Immediately after the Civil War, scores of northern missionaries traveled south to educate the newly freed slaves. These missionary efforts resulted in the establishment of a number of black colleges and universities. One of these schools was Knoxville College, a small liberal arts college established by the Presbyterians in Knoxville. These early schools often offered elementary and high school programs to prepare their students for college work. Although hardships and setbacks have punctuated the its more than 120-year history, Knoxville College has managed to provide quality education to generations of African Americans who would have had few educational opportunities otherwise.
The first Presbyterian missionaries centered their efforts in Tennessee on Nashville, but by 1875 competition from other denominations had influenced the decision of the Freedmen's Board of the United Presbyterian Church to move their operation to Knoxville. The relocated school received its first permanent building in 1876, and in 1877 it was designated as a college. During that same year, the Freedmen's Board of the United Presbyterian Church appointed Dr. John S. McCulloch, a white Presbyterian minister, as president of the new Knoxville College. McCulloch was quite surprised to learn that the new freedmen's school had been designated a college, and after his first view of the campus he had serious doubts about the accuracy of such a designation. He lamented, “What a wilderness the college grounds appeared.” (1) At the same time, the institution's first “college” students were a little uncertain about exactly what a college was; they were fiercely proud, however. One recalled, “we had quite a vague conception of the scope of the word college . . . [but] when asked what school we attended we somewhat proudly replied, 'out to the college.'” (2)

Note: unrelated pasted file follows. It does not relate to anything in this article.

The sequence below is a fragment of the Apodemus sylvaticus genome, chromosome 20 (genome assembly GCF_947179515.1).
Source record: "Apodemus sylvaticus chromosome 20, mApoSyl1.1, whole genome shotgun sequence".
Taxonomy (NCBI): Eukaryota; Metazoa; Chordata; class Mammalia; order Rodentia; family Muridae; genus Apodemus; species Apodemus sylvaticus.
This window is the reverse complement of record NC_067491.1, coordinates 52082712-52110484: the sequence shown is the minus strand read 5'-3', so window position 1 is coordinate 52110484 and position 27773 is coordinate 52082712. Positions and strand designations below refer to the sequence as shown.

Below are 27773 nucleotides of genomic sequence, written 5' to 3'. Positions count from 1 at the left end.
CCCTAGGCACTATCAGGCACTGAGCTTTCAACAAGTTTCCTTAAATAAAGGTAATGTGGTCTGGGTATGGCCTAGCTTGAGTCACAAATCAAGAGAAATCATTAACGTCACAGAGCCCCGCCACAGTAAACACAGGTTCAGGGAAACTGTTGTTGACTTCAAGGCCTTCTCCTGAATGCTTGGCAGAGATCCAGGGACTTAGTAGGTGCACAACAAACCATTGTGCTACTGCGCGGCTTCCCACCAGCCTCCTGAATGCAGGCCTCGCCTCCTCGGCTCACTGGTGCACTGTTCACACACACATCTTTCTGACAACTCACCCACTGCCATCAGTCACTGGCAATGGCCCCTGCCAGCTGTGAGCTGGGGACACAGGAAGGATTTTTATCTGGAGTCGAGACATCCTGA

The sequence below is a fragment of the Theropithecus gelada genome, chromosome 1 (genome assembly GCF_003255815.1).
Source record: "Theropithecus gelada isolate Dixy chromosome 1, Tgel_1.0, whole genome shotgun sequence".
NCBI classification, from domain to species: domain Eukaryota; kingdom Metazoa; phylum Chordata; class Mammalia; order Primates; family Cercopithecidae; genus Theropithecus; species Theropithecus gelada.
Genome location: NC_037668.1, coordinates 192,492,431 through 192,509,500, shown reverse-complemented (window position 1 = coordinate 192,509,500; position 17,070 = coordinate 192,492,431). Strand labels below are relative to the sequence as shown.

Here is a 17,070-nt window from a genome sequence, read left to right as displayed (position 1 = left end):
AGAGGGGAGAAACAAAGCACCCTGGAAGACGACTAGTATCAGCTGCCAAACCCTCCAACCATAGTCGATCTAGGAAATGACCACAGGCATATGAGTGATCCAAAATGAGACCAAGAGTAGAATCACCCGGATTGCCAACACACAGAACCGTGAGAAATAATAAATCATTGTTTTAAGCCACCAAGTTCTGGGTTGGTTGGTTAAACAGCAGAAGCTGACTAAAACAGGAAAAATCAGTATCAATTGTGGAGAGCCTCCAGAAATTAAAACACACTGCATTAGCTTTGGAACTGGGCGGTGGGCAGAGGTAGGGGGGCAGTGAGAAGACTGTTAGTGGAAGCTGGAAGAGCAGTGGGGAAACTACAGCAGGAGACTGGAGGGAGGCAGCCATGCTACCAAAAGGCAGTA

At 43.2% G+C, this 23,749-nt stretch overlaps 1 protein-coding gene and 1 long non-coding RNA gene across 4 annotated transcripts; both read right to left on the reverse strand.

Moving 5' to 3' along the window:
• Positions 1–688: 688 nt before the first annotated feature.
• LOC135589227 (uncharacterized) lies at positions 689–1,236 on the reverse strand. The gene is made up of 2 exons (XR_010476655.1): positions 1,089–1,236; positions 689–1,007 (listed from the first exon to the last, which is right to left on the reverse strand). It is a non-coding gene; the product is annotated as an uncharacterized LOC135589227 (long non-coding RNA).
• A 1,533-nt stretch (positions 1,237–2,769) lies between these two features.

Despite such tentative beginnings, Knoxville College steadily expanded its student body, its facilities, and its curriculum in the waning years of the nineteenth century. Along with its college courses in the normal, theological, classical, scientific, and industrial departments, the college established a medical department in 1895. A number of this department's graduates went on to become practicing physicians, but in 1900 mounting expenses forced the Freedmen's Board to discontinue the medical department.
The firm academic foundation built in the nineteenth century served the college well in the twentieth century. Through two world wars, the Great Depression, the Civil Rights movement, and the new challenges posed by the post-integration era, Knoxville College has continued to pursue its mission of providing a quality liberal arts education to African American students. As the school faces the twenty-first century, it continues to be plagued by extremely difficult financial challenges. In meeting these challenges, Knoxville College has developed increasing support from the local business community, and it continues to attract black students from all over the South and the nation.